TABLE I______________________________________        Ex. 1   Ex. 2    Ex. 3______________________________________IngredientsE/MAA.sup.(1), %          30        --       --Ionomer No. 1.sup.(2), %          --        30       --Ionomer No. 2.sup.(3), %          --        --       30"Plastolein" 9776,.sup.(4) %          10        10       10Wood Flour.sup.(5), %          60        60       60Physical PropertiesDensity, g/cc  1.14      1.17     1.15Tensile Strength.sup.(6),MPa,           2.8       9.9      8.9psi,           404       1436     1293Tensile        5         5        5Elongation.sup.(6), %Flexural Modulus.sup.(7)GPa,           0.31      1.05     1.52Kpsi,          44.8      151.8    220.8______________________________________ Footnotes for Table I .sup.(1) E/MAA copolymer: 90% ethylene/10% methacrylic acid; 35 MI. .sup.(2) Ionomer No. 1: The zinc ionomer prepared from the E/MAA copolyme of footnote (1) by neutralizing 55% of the acid groups with Zn++. .sup.(3) Ionomer No. 2: The sodium ionomer prepared from the E/MAA copolymer of footnote (1) by neutralizing 55% of the acid groups with Na+. .sup.(4) "Plastolein" 9776: polyester oil plasticizer, Emery Industries, Inc. .sup.(5) Wood flour: Wilner #179 wood flour; Wilner Wood Products Co. .sup.(6) ASTM D1708, 2 inches/min; 0.050" (1.27 mm) nominal compression molded plaque. .sup.(7) ASTM D790, 0.2 inches/min; 0.050" (1.27 mm) nominal compression molded plaque.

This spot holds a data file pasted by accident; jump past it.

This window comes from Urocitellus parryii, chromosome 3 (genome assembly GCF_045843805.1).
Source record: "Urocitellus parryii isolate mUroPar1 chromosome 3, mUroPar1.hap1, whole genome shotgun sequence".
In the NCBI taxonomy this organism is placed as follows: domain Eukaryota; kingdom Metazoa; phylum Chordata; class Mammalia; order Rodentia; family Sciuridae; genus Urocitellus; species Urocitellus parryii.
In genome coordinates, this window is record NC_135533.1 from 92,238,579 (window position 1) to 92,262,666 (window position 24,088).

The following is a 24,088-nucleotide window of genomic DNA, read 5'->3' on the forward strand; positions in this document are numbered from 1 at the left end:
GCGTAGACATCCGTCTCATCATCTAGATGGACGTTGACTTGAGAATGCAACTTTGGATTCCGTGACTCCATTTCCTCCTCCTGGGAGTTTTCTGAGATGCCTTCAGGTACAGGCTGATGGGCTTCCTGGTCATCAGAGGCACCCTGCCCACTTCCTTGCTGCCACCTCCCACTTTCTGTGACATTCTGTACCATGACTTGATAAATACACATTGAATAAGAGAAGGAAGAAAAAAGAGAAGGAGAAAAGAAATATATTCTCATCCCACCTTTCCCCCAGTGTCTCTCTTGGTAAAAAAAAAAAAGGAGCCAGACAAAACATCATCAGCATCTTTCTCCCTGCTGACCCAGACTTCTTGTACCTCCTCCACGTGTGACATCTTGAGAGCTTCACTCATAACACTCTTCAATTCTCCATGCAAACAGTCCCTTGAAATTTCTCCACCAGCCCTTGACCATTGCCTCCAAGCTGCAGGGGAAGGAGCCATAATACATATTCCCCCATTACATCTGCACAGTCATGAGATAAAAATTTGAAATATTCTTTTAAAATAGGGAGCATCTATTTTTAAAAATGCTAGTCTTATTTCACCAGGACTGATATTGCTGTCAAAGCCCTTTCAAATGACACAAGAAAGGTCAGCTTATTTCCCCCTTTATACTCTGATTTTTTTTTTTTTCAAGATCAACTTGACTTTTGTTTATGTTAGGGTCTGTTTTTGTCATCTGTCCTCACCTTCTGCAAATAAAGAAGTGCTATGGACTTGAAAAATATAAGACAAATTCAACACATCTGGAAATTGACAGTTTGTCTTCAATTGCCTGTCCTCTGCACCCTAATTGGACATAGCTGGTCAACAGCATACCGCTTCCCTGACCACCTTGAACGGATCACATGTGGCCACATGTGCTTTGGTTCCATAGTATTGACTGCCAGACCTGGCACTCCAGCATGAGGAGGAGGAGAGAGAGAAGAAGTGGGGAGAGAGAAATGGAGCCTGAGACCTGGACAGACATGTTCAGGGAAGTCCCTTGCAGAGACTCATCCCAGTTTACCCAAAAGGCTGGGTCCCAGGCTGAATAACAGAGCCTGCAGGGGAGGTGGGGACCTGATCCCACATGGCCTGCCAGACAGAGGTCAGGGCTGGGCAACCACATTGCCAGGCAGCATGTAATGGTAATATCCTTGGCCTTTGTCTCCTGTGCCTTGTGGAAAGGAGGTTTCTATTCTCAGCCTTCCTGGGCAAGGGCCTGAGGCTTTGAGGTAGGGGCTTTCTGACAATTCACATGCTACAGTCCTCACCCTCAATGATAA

EXAMPLES 4-6

These compounds were prepared in the same manner as the compounds of Examples 1 to 3. Compositions and physical properties are summarized in Table II. These examples compare plasticizer/additive systems in similar ionomer based compounds. The data show that flexural modulus and tensile strength can be varied over a significant range using these systems. All three formulations could be used to produce plaques and sheet samples which were wood-like in appearance.

              TABLE II______________________________________       Ex. 4   Ex. 5     Ex. 6______________________________________IngredientsIonomer No. 3.sup.(1), %         45        45        45"Circosol" 4240.sup.(2), %         5         --        4.7"Plastolein" 9776, %         --        5         --Stearic Acid, %         --        --        0.3Wood Flour.sup.(3), %         50        50        50Physical PropertiesDensity, g/cc 1.11      1.12      1.13Tensile StrengthMPa,          16.3      7.3       14.psi,          2362      1060      2050Tensile       23        23        23Elongation, %Flexural ModulusGPa,          0.98      0.75      1.44Kpsi,         141.5     108.5     208.6______________________________________ Footnotes for Table II .sup.(1) Ionomer No. 3: 91.3% ethylene/8.7% methacrylic acid, 10 MI copolymer neutralized 18% with Zn++. .sup.(2) "Circosol" 4240: Naphthenic processing oil; viscosity 2525 Saybolt Universal Seconds at 100° F.; Sun Oil Co. .sup.(3) Wood flour: Wilner #179 wood flour; Wilner Wood Products Co.
COMPARATIVE EXAMPLE 1 AND EXAMPLE 7